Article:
Europe’s Leading Benign Prostatic Hyperplasia Shockwave Clinic
Tel: 020 7205 2711
Treating Benign Prostate Hyperplasia.

Treating Benign Prostate Hyperplasia

Treatment for an enlarged prostate will depend on how severe your symptoms are. Surgery is usually only recommended for moderate to severe symptoms that have not responded to medicine.

If you have mild symptoms immediate treatment is usually unnecessary, but you’ll have regular prostate check-ups and be advised to make lifestyle changes including:

  • Reducing your consumption of liquids, especially before going out in public or before bedtime
  • Drinking less caffeine, fizzy drinks and alcohol
  • Avoiding, if possible or monitoring the use of medications such as decongestants, antihistamines, antidepressants and diuretics
  • Limiting any intake of artificial sweeteners
  • Training the bladder to hold more urine for longer periods
  • Exercising pelvic floor muscles

Shockwave Therapy for Benign Prostatic Hyperplasia

Medications do not work for all men with Benign Prostatic Hyperplasia (BPH) and invasive surgery may be limited due to a patient’s health. Many BPH patients dread surgery due to its associated pains and complications afterwards. What’s more, after some surgical procedures sexual activity can be more difficult.

As a result, interest in shockwave therapy for BPH is growing and this is what we provide. You can find out more about how this treatment works by following the link to Shockwave Therapy for Benign Prostatic Hyperplasia.

Minimally Invasive BPH Procedures

There are a  number of minimally invasive procedures that relieve BPH. These can destroy enlarged prostate tissue or widen the urethra, which can help relieve blockage and urinary retention.

These procedures include:

  • Transurethral needle ablation
  • Transurethral microwave thermotherapy
  • High-intensity focused ultrasound
  • Transurethral electrovaporisation
  • Water-induced thermotherapy
  • Prostatic stent insertion

Most of these procedures use heat to destroy prostate tissue in one way or another.

Transurethral Needle Ablation (TUNA)

Transurethral Needle Ablation (TUNA) sometime referred to as radiofrequency ablation is a procedure where a combined visual and surgical instrument (cystoscope) is inserted through the tip of the penis into the tube that carries urine from the bladder (urethra). Using the cystoscope, a specialist will guide a pair of tiny needles into the prostate tissue that is pressing on the urethra.

Heat generating radio waves are then passed through the needles creating scar tissue. This scarring shrinks prostate tissue, allowing urine to flow more easily.

Transurethral Microwave Thermotherapy (TUMT)

Transurethral Microwave Thermotherapy (TUMT) is where a small microwave antenna is inserted through the tip of the penis into the tube that carries urine from the bladder. The specialist will extend the antenna until it reaches the area of the urethra surrounded by the prostate. When it does they will allow the antenna to emit a dose of microwave energy that heats and destroys excess prostate tissue blocking urine flow.

High-intensity Focused Ultrasound (HIFU)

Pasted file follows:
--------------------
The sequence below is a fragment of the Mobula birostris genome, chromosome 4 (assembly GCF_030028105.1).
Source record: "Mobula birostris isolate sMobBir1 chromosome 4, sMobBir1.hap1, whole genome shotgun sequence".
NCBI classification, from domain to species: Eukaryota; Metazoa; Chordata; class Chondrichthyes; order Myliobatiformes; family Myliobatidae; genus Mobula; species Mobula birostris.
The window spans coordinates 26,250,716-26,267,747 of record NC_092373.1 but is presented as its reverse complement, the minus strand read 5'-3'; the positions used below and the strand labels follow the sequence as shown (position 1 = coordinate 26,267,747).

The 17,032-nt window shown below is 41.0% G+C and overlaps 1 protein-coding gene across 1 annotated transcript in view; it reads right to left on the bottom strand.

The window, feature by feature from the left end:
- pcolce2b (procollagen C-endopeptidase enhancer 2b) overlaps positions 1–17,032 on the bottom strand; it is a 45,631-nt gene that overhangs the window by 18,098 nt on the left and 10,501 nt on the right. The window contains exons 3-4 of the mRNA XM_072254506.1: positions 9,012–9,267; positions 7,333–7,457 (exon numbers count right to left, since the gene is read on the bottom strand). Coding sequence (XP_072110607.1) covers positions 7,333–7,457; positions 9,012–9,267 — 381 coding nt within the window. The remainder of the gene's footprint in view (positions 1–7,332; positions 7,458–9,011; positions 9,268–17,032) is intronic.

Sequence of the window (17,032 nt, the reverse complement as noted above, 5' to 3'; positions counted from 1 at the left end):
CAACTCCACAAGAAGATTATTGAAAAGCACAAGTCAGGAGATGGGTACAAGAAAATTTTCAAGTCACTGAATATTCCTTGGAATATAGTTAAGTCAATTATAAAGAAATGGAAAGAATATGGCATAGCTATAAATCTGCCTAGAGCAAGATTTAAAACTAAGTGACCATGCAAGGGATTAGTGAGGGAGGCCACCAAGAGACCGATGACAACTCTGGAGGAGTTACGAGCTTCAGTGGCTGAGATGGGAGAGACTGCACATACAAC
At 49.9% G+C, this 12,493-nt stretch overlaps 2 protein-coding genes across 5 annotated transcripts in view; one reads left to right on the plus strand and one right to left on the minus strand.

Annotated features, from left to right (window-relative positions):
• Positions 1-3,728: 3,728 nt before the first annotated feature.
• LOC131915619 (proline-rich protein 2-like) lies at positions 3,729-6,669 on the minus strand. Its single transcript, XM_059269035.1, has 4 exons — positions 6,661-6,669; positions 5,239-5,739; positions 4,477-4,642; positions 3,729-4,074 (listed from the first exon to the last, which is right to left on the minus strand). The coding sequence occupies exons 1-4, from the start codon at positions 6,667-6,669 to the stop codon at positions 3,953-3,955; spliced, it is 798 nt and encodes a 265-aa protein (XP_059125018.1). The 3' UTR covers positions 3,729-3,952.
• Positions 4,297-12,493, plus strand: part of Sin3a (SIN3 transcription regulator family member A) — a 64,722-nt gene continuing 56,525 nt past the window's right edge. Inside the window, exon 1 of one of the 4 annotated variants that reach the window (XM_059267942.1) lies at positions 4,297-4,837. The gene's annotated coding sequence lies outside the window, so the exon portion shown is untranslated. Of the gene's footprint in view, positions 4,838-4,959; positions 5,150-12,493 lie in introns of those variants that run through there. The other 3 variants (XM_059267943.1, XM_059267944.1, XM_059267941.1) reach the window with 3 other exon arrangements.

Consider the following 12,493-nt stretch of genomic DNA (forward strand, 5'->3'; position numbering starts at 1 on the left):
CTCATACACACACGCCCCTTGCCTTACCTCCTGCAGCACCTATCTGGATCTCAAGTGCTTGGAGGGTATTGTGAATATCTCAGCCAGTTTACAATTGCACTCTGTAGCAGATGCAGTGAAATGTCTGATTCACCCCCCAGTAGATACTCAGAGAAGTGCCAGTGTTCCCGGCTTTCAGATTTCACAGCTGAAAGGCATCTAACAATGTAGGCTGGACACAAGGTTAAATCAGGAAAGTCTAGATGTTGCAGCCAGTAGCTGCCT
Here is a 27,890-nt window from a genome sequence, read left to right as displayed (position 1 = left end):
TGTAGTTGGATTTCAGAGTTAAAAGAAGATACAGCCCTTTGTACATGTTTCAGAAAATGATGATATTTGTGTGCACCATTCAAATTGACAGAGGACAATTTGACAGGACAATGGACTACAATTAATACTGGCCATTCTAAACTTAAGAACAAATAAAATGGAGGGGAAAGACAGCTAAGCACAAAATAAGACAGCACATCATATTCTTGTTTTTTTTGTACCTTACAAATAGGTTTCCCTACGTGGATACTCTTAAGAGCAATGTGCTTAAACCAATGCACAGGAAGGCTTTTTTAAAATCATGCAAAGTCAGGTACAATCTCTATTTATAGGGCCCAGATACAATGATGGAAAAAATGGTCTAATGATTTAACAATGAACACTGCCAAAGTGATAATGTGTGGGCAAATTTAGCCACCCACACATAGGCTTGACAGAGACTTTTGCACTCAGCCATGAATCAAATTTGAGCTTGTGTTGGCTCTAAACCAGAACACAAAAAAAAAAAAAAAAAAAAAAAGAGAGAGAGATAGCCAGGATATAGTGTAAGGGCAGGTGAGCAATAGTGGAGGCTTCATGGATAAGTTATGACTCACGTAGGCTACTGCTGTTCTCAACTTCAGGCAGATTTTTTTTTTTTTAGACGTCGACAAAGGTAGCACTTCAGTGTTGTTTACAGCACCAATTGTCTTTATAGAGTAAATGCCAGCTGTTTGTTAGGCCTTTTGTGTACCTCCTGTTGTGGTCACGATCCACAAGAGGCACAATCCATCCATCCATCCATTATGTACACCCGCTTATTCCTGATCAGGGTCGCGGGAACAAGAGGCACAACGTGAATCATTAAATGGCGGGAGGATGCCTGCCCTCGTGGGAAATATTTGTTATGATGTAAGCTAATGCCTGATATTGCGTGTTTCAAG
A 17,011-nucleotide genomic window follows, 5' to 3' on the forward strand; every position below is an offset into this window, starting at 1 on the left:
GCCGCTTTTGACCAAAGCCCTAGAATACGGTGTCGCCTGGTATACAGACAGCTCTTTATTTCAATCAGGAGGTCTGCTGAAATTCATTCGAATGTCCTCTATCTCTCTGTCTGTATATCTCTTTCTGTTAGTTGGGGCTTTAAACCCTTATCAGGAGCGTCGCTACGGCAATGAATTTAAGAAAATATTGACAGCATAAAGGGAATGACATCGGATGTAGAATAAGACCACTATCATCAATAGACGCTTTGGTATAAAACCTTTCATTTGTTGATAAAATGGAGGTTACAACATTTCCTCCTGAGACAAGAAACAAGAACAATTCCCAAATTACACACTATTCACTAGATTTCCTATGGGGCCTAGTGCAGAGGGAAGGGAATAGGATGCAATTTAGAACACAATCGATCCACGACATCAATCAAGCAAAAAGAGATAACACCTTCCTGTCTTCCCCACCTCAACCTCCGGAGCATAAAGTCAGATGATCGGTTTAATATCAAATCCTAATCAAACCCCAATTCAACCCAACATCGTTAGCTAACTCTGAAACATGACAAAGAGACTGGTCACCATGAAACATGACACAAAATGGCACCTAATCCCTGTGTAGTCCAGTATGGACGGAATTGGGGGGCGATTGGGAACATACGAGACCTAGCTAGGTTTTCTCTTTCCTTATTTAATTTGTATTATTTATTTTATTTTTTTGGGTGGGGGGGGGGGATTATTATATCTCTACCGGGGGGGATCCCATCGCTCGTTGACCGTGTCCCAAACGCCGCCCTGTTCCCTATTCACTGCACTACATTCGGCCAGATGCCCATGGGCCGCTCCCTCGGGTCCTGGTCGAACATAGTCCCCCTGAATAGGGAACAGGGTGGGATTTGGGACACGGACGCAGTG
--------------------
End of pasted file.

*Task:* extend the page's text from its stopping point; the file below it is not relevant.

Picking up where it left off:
For this procedure, a urologist inserts a special high frequency ultrasound probe into the rectum, near the prostate. Ultrasound energy, or sound waves, are then transmitted through the rectal wall and focused on specific targets within the prostate identified by MRI and confirmed by ultrasound. At the focal point, sound waves, create thermal ablation destroying targeted tissue through vaporisation while the surrounding tissue remains unharmed.

A typical HIFU procedure lasts between 2-4 hours (depending on the size of the prostate) and is either done under general anesthesia or an epidural and IV sedation.

Transurethral Electrovaporization of the Prostate (TUVP)

This is another minimally invasive procedures to treat BPH. It combines tissue removal by vaporization with coagulation, thereby reducing the degree of bleeding.

For the TUVP procedure, a urologist inserts a tubelike instrument called a resectoscope through the urethra to reach the prostate. A resectoscope has a light and a lens for viewing. It also has a tool that uses an electric current to cut, remove, or destroy tissue and control bleeding. The vaporizing effect penetrates below the surface area being treated and seals blood vessels, which reduces the risk of bleeding.

Water-induced Thermotherapy (WITT)

This minimally invasive procedure uses heated water to destroy prostate tissue. The technique involves the placement of an inflated balloon along the length of the prostate followed by the circulation of heated water (which circulates through the catheter system), which heats and destroys the surrounding prostate tissue. The treatment balloon can target a specific region of the prostate, while surrounding tissues in the urethra and bladder remain protected.

WITT is usually performed in a single, 45-minute outpatient treatment session.

Prostatic Stent Insertion

This procedure involves a urologist inserts a prostatic stent through the urethra to the area narrowed by the enlarged prostate. Once in place, the stent expands like a spring pushing back the prostate tissue and widening the urethra. A Prostatic stent may be used as temporary or permanent measure. They are usually used in men who may not tolerate or be suitable for other procedures.

Alternatives to medication and minimally invasive procedures are Surgery & Shockwave Therapy. To find out more about Shockwave Therapy please call us or complete the contact form below.